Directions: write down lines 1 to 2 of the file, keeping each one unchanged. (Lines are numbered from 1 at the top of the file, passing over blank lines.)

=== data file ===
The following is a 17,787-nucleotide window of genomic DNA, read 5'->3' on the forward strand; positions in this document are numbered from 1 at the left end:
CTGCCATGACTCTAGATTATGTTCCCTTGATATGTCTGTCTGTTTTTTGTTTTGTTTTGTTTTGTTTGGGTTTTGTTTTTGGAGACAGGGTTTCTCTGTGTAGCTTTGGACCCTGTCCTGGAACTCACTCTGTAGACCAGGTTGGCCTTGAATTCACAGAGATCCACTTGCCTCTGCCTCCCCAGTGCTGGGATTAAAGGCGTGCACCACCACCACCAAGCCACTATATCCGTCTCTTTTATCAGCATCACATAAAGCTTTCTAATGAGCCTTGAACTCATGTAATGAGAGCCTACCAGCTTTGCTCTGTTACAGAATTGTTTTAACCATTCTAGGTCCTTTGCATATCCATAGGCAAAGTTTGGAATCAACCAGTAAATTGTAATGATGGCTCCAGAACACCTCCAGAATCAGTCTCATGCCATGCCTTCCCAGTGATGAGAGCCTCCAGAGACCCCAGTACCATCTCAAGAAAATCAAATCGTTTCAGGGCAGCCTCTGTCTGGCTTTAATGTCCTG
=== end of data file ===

The following is a 17,787-nucleotide window of genomic DNA, read 5'->3' on the forward strand; positions in this document are numbered from 1 at the left end:
CTGCCATGACTCTAGATTATGTTCCCTTGATATGTCTGTCTGTTTTTTGTTTTGTTTTGTTTTGTTTGGGTTTTGTTTTTGGAGACAGGGTTTCTCTGTGTAGCTTTGGACCCTGTCCTGGAACTCACTCTGTAGACCAGGTTGGCCTTGAATTCACAGAGATCCACTTGCCTCTGCCTCCCCAGTGCTGGGATTAAAGGCGTGCACCACCACCACCAAGCCACTATATCCGTCTCTTTTATCAGCATCACATAAAGCTTTCTAATGAGCCTTGAACTCATGTAATGAGAGCCTACCAGCTTTGCTCTGTTACAGAATTGTTTTAACCATTCTAGGTCCTTTGCATATCCATAGGCAAAGTTTGGAATCAACCAGTAAATTGTAATGATGGCTCCAGAACACCTCCAGAATCAGTCTCATGCCATGCCTTCCCAGTGATGAGAGCCTCCAGAGACCCCAGTACCATCTCAAGAAAATCAAATCGTTTCAGGGCAGCCTCTGTCTGGCTTTAATGTCCTG